Alias, Episode Reviews, TV

ALIAS 3×09: ‘Conscious’ (TV Review)

Conscious operates in quite a formative space, not just for Alias but many of the works from J. J. Abrams production house that would overlap and follow it.

After the grim but effective exploration in Breaking Point of Alias’s position externally as a post-9/11 series rocked by the traumatic mass hysteria of terrorism on American soil, Conscious moves inward. It contextualises many of the thematic ideas not just of the third season but of Alias as a whole, specifically the inherent duality behind the concept. Sydney Bristow spends her life being two different people, herself and whatever ‘alias’ she adopts week by week on mission. When the narrative structure disappeared after Phase One that enabled this, Season Two brought in the Helix doubling technology and established, particularly by The Telling, two sides of a psychological join in Allison/Francie – the darkness and the light. Season Three brought that inherent duality into Syd’s character herself through her missing time and Julia Thorne, apparently an externalisation of the darkest impulses that the show has worried about since the beginning.

It’s worth noting in many ways that Alias has always been a little bit obsessed with the idea of the virtuous American mother/wife/girlfriend being not what they seem, and in Syd’s case it also extends to the idea of the hero being corrupted. The revelations about Laura Bristow, the lionised, dead before her time image of the perfect American wife, shatter that visage with the reality of the duplicitous, enigmatic Irina Derevko. Allison Doren murders the innocent, unaware Francie and works to corrupt the CIA’s operation from within through assassination and brainwashing, prepping Will Tippin as a ‘Manchurian Candidate’ in the making (fitting given the character was built on cinematic conspiracy templates). Julia Thorne is the ultimate expression of the fear about Sydney, that she might be an Irina in the making, or a programmed assassin, or a 500 year old prophesied bringer of mass destruction. Conscious is Alias’s psychological method of coming to terms with this anxiety, especially after Breaking Point.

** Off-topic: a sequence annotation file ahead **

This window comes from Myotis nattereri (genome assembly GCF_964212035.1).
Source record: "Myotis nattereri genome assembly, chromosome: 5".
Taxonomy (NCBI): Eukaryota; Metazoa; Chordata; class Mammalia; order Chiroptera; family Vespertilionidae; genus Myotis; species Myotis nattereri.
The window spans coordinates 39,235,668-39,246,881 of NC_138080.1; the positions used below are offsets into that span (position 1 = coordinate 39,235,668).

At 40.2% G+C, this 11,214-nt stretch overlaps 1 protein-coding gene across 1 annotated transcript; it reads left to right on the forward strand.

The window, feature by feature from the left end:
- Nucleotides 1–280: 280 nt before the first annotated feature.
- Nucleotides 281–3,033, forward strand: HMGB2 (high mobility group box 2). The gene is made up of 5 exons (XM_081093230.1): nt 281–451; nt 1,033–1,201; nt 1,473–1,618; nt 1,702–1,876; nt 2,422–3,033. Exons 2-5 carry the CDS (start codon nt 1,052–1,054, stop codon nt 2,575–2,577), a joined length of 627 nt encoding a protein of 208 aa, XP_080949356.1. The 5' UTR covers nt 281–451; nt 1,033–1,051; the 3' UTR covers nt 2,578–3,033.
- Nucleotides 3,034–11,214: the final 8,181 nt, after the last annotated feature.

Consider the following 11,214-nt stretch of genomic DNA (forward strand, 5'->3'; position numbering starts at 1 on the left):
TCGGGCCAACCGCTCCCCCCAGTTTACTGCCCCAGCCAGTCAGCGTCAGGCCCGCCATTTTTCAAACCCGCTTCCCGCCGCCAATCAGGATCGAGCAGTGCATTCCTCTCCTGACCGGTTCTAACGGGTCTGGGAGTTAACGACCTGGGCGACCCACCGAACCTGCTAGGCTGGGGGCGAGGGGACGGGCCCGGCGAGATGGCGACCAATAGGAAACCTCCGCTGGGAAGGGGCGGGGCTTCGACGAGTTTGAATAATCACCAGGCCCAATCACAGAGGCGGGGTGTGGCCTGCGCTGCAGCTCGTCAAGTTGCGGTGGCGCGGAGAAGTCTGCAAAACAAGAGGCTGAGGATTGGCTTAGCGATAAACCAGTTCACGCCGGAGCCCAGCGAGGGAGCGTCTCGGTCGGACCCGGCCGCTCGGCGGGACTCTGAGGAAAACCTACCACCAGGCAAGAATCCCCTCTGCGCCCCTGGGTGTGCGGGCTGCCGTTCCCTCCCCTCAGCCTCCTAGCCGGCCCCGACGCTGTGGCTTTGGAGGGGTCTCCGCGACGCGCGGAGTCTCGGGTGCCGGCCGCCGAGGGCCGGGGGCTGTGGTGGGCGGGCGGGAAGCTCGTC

What Syd finds as she enters the recesses of her subconscious manages to both forward the key narrative arc of the third season while making explicit the core thematic idea of the entire show: the greater enemy is within, not without.

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Alias, Episode Reviews, TV

ALIAS 2×05: ‘The Indicator’ (TV Review)

Over the course of last year, I began my first deep-dive TV review series looking at JJ Abrams’ Alias, which ran from 2001-2006. Over the next year, I’ll be looking at Season Two’s 22-episode run in detail…

One of the key thematic ideas running through the genre output of Bad Robot as a company, and particularly JJ Abrams as a producer, is that of destiny. Alias, for the first time head on, truly confronts this concept in The Indicator.

This is an episode more important to the broader direction and thematic core of Alias than it may first been given credit for. It exposes a huge personal secret from Sydney Bristow’s past which casts her relationship with her father Jack—one I’ve argued since the very beginning is what Alias is really all about—in a striking and devastating new light. It ends up directly connecting to season finale The Telling, in how it reveals Project Christmas as a spy children training program, and consequently manages to establish the parameters for Syd’s amnesiac assassin arc across the first half of Season Three. It even connects to the series finale, All the Time in the World, which returns to the idea of an innate intelligence within the Bristow/Derevko line that is pre-disposed to espionage, but the message is that such conditioning can ultimately be broken. The Indicator re-frames Syd’s entire life as pre-disposed by some level of spy destiny, and questions whether or not this was inevitable, or she is entirely a product of what her parents made her.